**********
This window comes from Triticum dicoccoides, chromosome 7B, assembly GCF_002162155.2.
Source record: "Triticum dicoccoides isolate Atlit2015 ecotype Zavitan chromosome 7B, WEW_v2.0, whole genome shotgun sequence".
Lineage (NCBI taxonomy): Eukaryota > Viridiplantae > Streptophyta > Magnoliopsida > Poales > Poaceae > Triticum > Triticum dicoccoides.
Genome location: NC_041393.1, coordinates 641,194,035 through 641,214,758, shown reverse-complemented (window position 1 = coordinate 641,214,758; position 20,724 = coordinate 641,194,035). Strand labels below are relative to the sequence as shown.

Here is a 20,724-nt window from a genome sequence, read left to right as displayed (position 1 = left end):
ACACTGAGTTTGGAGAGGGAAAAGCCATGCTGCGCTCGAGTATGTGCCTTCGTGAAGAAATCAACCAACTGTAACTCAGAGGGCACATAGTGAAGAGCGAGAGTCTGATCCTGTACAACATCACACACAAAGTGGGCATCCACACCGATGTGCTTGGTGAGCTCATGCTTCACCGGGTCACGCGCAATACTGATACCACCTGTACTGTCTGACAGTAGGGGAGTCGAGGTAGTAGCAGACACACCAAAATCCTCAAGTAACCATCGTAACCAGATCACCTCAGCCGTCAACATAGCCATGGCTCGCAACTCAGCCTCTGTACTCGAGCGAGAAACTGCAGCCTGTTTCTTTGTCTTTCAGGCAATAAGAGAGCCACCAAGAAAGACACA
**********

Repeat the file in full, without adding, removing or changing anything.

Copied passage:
This window comes from Triticum dicoccoides, chromosome 7B, assembly GCF_002162155.2.
Source record: "Triticum dicoccoides isolate Atlit2015 ecotype Zavitan chromosome 7B, WEW_v2.0, whole genome shotgun sequence".
Lineage (NCBI taxonomy): Eukaryota > Viridiplantae > Streptophyta > Magnoliopsida > Poales > Poaceae > Triticum > Triticum dicoccoides.
Genome location: NC_041393.1, coordinates 641,194,035 through 641,214,758, shown reverse-complemented (window position 1 = coordinate 641,214,758; position 20,724 = coordinate 641,194,035). Strand labels below are relative to the sequence as shown.

Here is a 20,724-nt window from a genome sequence, read left to right as displayed (position 1 = left end):
ACACTGAGTTTGGAGAGGGAAAAGCCATGCTGCGCTCGAGTATGTGCCTTCGTGAAGAAATCAACCAACTGTAACTCAGAGGGCACATAGTGAAGAGCGAGAGTCTGATCCTGTACAACATCACACACAAAGTGGGCATCCACACCGATGTGCTTGGTGAGCTCATGCTTCACCGGGTCACGCGCAATACTGATACCACCTGTACTGTCTGACAGTAGGGGAGTCGAGGTAGTAGCAGACACACCAAAATCCTCAAGTAACCATCGTAACCAGATCACCTCAGCCGTCAACATAGCCATGGCTCGCAACTCAGCCTCTGTACTCGAGCGAGAAACTGCAGCCTGTTTCTTTGTCTTTCAGGCAATAAGAGAGCCACCAAGAAAGACACA